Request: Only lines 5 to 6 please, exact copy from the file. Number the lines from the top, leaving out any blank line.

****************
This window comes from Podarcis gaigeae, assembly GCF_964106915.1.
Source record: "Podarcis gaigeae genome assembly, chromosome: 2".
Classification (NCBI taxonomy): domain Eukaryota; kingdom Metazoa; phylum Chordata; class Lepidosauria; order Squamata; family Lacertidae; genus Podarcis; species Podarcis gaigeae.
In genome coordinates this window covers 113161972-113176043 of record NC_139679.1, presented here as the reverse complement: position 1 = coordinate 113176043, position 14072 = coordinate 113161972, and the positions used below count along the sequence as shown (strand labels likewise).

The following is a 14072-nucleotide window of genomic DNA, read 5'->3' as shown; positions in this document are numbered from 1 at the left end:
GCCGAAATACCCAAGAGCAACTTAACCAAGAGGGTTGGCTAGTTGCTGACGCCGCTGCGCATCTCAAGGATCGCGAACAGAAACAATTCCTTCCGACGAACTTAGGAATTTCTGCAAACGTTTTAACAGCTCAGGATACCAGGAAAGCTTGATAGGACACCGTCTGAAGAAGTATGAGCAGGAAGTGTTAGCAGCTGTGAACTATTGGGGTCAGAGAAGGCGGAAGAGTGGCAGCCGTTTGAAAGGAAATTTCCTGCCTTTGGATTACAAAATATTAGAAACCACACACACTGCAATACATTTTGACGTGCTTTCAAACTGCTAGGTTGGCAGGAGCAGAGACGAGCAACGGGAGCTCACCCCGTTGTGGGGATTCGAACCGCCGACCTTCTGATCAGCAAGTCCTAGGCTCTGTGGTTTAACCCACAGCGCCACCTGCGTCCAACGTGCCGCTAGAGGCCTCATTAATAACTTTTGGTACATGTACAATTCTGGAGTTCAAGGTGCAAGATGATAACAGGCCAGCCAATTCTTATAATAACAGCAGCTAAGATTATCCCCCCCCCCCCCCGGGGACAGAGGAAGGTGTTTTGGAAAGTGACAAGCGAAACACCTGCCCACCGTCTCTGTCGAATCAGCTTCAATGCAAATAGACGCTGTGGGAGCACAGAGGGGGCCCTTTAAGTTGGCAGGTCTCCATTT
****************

The following is a 14072-nucleotide window of genomic DNA, read 5'->3' as shown; positions in this document are numbered from 1 at the left end:
GCCGAAATACCCAAGAGCAACTTAACCAAGAGGGTTGGCTAGTTGCTGACGCCGCTGCGCATCTCAAGGATCGCGAACAGAAACAATTCCTTCCGACGAACTTAGGAATTTCTGCAAACGTTTTAACAGCTCAGGATACCAGGAAAGCTTGATAGGACACCGTCTGAAGAAGTATGAGCAGGAAGTGTTAGCAGCTGTGAACTATTGGGGTCAGAGAAGGCGGAAGAGTGGCAGCCGTTTGAAAGGAAATTTCCTGCCTTTGGATTACAAAATATTAGAAACCACACACACTGCAATACATTTTGACGTGCTTTCAAACTGCTAGGTTGGCAGGAGCAGAGACGAGCAACGGGAGCTCACCCCGTTGTGGGGATTCGAACCGCCGACCTTCTGATCAGCAAGTCCTAGGCTCTGTGGTTTAACCCACAGCGCCACCTGCGTCCAACGTGCCGCTAGAGGCCTCATTAATAACTTTTGGTACATGTACAATTCTGGAGTTCAAGGTGCAAGATGATAACAGGCCAGCCAATTCTTATAATAACAGCAGCTAAGATTATCCCCCCCCCCCCCCGGGGACAGAGGAAGGTGTTTTGGAAAGTGACAAGCGAAACACCTGCCCACCGTCTCTGTCGAATCAGCTTCAATGCAAATAGACGCTGTGGGAGCACAGAGGGGGCCCTTTAAGTTGGCAGGTCTCCATTT